Friends rally to Lehman's defense
The stock ends a five-day slide after BlackRock buys shares and Blackstone reportedly mulls the purchase of a big stake.
NEW YORK (Fortune) -- Lehman Brothers still has friends in high places.
Shares of Lehman (LEH, Fortune 500) surged 10% Friday after one big investment firm said it bought shares in Lehman's fundraiser earlier this week, and another reportedly mulled over a bid for a sizeable stake in the New York-based brokerage firm.
The rally, which comes a day after CEO Richard Fuld parted ways with his top two lieutenants in his latest effort to regain investor confidence, shows Lehman hasn't been abandoned by its pals on Wall Street. Lehman investors are hoping the developments point to a reprise of the happy ending to the 1998 Long Term Capital Management crisis. In that mess, a badly damaged Lehman was able to pull through with the help of other firms on the Street.
Heading into Friday, investors had their doubts. Lehman shares had declined five straight days amid deepening concern about the brokerage firm's financial health. The selloff took the stock within a dollar of the low Lehman hit back in March, when the collapse of Bear Stearns momentarily threw the well-being of the entire brokerage industry into doubt.
But Friday's stock move shows why few observers are expecting Lehman to go the way of the unbeloved Bear Stearns, no matter how bad its balance-sheet problems turn out to be. First, CNBC reported that another big investment firm - the Blackstone (BX) private equity shop run by Lehman alum Steve Schwarzmann - is considering a possible bid for 20% to 30% of Lehman.
Rumors have been swirling this week about possible buyers for Lehman, though many observers doubt a full-fledged buyout is in the cards, given Fuld's desire to continue running the company and the paucity of banks with deep enough pockets to spend $15 billion or more on a deal. The Wall Street Journal has reported Lehman has been in talks over a possible investment by banks in Korea, while other speculation has focused on private equity players such as Chris Flowers, who sought to buy Bear Stearns when it was at the abyss back in March but failed to line up sufficient financing.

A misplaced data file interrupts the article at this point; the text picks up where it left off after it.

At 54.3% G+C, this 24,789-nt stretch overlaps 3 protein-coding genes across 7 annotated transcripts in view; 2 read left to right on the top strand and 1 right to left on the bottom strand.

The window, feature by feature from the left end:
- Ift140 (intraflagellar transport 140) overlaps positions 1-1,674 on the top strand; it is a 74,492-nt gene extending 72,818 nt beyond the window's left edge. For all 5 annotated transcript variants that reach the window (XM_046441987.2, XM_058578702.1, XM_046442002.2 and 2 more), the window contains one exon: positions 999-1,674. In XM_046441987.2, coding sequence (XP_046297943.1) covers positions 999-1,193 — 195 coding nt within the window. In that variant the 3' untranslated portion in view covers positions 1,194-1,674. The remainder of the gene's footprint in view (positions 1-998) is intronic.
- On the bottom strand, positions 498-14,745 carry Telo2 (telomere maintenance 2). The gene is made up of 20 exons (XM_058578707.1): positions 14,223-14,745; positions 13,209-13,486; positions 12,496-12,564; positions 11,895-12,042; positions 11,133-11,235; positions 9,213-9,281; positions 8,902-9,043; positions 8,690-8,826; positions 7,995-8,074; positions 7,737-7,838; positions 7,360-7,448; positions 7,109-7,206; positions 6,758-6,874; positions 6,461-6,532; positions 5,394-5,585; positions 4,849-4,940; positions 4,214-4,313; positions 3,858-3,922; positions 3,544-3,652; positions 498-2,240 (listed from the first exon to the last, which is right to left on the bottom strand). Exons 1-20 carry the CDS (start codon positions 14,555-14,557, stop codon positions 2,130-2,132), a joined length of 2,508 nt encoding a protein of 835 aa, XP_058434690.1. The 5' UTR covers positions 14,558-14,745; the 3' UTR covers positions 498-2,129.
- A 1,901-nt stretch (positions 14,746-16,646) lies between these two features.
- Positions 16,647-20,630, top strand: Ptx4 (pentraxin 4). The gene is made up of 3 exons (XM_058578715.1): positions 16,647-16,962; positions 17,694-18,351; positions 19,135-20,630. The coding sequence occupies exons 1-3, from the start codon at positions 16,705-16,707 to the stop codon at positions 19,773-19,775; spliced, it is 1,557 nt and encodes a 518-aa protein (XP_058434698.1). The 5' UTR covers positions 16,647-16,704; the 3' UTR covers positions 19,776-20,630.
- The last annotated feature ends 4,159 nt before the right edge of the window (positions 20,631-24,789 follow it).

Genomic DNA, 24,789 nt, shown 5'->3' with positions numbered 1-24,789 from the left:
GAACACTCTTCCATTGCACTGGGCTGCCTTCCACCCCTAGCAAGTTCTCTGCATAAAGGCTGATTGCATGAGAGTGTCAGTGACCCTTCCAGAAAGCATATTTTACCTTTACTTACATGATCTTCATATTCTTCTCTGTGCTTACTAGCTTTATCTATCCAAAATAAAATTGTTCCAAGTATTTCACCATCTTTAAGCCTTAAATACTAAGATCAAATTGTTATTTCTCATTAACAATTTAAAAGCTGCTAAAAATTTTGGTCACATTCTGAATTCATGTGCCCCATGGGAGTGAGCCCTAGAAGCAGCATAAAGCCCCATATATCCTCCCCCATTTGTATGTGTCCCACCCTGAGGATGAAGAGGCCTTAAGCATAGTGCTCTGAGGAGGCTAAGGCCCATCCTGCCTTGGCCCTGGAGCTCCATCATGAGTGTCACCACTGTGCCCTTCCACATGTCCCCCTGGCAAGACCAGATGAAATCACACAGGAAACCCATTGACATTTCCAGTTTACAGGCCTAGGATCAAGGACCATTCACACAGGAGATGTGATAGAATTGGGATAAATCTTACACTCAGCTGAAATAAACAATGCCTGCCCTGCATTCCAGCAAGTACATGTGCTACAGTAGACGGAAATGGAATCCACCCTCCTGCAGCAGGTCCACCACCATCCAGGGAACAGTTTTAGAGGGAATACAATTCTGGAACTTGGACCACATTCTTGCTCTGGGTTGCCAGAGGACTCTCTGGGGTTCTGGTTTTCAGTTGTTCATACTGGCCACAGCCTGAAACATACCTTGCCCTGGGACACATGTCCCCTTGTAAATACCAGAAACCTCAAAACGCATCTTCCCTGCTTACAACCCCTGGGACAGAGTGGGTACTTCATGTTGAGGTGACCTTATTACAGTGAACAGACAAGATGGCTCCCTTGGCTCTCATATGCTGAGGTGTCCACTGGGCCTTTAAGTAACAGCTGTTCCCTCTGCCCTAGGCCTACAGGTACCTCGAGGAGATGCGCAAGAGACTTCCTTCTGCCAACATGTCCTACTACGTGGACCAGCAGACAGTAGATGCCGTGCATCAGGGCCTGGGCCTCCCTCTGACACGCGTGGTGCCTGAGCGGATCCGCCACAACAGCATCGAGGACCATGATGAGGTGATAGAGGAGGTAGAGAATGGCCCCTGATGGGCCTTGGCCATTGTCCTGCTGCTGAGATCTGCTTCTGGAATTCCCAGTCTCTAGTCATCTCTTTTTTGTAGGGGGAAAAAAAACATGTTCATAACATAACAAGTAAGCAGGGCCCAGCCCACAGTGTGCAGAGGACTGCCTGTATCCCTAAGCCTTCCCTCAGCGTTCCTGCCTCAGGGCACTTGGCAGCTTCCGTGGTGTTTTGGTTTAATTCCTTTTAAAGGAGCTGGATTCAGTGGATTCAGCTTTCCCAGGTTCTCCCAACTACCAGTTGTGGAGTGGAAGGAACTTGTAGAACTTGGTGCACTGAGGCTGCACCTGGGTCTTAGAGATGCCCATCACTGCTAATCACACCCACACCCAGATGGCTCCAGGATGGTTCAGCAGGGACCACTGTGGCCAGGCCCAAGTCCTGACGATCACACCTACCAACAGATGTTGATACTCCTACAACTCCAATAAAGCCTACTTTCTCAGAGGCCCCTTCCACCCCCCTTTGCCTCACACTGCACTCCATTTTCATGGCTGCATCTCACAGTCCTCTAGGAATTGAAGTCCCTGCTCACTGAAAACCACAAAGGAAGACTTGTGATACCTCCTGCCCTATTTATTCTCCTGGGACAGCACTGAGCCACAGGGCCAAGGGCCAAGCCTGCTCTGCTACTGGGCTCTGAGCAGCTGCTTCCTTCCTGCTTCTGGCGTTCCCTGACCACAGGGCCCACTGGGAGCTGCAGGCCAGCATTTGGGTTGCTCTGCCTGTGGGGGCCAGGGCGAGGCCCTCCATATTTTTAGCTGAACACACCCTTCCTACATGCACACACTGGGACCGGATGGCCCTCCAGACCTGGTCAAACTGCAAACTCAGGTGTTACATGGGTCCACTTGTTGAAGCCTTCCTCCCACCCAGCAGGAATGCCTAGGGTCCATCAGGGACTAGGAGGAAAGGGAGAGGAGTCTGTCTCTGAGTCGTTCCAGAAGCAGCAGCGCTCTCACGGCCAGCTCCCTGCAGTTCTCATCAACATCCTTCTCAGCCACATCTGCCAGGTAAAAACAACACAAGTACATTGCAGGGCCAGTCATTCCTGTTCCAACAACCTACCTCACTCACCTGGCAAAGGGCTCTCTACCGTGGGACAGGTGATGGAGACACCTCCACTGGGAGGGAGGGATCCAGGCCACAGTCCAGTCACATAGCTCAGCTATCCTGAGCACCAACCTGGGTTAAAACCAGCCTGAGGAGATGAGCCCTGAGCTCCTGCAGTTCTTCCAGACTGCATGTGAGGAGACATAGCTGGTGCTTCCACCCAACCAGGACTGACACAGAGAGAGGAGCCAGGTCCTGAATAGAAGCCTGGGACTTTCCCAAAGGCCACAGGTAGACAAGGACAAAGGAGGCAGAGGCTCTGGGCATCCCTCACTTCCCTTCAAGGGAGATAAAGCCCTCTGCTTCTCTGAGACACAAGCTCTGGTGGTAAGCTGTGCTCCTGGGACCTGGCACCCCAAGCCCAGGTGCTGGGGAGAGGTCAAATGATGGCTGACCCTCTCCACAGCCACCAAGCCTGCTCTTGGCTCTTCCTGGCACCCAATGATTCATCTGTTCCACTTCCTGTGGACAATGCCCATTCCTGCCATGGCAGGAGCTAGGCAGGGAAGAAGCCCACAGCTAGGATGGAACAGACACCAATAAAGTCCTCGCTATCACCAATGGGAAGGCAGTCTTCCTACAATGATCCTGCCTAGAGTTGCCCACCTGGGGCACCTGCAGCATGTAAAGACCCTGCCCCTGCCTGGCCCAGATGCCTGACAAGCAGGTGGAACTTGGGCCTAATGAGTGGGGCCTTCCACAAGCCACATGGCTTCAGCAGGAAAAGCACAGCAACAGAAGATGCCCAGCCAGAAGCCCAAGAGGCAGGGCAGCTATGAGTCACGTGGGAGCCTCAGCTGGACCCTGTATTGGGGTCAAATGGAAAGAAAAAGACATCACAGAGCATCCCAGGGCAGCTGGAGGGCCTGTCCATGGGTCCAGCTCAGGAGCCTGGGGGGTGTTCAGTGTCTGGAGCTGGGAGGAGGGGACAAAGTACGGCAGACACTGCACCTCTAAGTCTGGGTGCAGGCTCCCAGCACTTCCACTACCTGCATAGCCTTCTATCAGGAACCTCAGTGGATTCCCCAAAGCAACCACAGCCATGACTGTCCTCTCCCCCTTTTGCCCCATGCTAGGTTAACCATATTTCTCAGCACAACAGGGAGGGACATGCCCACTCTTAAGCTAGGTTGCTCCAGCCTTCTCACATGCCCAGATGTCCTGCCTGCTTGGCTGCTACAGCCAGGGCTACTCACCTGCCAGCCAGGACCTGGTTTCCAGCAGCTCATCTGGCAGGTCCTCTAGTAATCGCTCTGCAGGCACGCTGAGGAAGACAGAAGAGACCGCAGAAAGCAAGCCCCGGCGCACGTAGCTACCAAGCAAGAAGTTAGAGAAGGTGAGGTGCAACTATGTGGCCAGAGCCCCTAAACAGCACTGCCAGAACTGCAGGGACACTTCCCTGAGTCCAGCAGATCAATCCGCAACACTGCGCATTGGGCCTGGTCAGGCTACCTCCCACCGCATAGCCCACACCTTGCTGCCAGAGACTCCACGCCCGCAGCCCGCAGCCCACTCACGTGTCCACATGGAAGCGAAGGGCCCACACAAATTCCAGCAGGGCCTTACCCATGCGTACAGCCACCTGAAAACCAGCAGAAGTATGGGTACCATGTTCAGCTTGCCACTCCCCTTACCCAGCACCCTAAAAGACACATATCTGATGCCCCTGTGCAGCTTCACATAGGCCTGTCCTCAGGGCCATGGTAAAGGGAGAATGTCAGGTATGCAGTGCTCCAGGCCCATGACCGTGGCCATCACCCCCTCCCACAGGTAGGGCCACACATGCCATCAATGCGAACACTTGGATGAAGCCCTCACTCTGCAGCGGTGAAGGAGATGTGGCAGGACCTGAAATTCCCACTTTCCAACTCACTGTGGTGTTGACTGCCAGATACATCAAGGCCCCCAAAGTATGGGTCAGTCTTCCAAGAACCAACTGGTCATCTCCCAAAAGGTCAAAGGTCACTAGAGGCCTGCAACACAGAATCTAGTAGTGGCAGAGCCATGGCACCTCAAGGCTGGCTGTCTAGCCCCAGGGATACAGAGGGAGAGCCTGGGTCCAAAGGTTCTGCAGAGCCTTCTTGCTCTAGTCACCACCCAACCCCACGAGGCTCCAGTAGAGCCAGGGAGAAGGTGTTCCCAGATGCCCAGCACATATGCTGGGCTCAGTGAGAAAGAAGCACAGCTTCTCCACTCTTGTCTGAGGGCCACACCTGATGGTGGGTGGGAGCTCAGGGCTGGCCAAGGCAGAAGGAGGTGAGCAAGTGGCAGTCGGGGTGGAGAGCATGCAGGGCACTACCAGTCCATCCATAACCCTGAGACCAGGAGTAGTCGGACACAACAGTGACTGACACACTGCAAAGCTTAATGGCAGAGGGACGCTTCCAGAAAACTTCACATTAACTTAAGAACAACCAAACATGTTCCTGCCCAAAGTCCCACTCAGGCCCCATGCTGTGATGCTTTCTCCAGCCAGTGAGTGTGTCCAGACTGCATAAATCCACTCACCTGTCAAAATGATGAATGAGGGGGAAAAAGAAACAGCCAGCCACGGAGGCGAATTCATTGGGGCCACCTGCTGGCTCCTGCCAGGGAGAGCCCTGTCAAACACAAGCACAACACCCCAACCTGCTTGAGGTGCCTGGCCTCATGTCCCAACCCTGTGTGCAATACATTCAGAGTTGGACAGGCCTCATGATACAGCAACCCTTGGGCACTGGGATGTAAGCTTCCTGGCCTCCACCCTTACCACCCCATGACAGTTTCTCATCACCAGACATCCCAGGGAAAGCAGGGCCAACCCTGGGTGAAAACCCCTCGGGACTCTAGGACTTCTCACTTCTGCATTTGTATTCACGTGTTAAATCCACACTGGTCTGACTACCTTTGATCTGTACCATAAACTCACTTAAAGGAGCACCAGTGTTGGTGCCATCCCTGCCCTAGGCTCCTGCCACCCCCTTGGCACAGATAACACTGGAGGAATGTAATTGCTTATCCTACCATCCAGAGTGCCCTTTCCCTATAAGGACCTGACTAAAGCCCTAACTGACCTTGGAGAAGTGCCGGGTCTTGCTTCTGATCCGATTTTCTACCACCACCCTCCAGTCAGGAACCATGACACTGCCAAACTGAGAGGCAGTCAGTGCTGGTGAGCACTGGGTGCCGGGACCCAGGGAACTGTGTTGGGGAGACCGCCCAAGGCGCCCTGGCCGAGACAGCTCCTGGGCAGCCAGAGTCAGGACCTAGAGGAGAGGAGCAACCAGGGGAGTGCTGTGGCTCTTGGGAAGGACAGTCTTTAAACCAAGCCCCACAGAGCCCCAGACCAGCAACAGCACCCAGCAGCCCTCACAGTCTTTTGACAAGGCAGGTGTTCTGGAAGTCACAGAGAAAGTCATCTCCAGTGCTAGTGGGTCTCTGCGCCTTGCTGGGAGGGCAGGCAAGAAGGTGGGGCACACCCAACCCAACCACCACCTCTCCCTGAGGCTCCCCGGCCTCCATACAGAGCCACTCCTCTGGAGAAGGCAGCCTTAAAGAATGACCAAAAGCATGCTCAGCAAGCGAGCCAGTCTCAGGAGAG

Later Friday, Lehman got another shot in the arm when giant money manager BlackRock (BLK, Fortune 500) told Bloomberg it bought Lehman shares earlier this week. Blackrock said it isn't interested in buying Lehman, but believes Fuld and his revamped management team will see their way through this storm.
"We have confidence in the firm, in the leadership," BlackRock President Robert Kapito said Friday, Bloomberg reported. "They have a history of being a team, a place of focus, of working out their situations, of having confidence in the marketplace. They're trying their best to do that."
The comments from BlackRock, one of the rare financial firms that hasn't been savaged by the mortgage meltdown of the past year and a minority-owned affiliate of Merrill Lynch (MER, Fortune 500), come a day after Fuld demoted operating chief Joseph Gregory and finance chief Erin Callan in his latest bid to restore investor confidence in the firm. Earlier this week, Lehman stunned Wall Street by projecting a much larger-than-expected second-quarter loss of $2.8 billion. Lehman also raised $6 billion in new capital, marking its third trip to the capital markets in four months. Callan said after the first capital raise, a $1.9 billion debt offering completed in February, that Lehman had met its funding needs for the year - a comment that has since been used by skeptics to batter Lehman's credibility.
Lehman's latest slide was precipitated in part by comments made last month by hedge fund manager David Einhorn, who is short Lehman's shares. He questioned the firm's accounting, saying Lehman hasn't been sufficiently aggressive in writing down the value of some bond holdings in a sharply weakening market. Lehman rejected the comments, but it has failed to offer a full accounting of its positions that might allow investors to decide for themselves whether Einhorn's criticism is warranted. Short-covering - the practice in which people betting against the stock buy shares to close out their trades - could be another factor driving Lehman's rally Friday.
The firm gets its latest chance to soothe fears about its financial health on Monday, when Lehman is due to post its full second-quarter earnings report. Investors already know Lehman lost $2.8 billion for the quarter ended last month, but they'll be looking Monday morning for better detail on the firm's writedowns of declining mortgage holdings, among other things. Monday's conference call may also give Fuld, who didn't appear on Lehman's conference call this past Monday, a chance to address questions about the firm's future and his leadership. Let's just say Lehman shareholders will be "actively listening" to what Fuld has to say.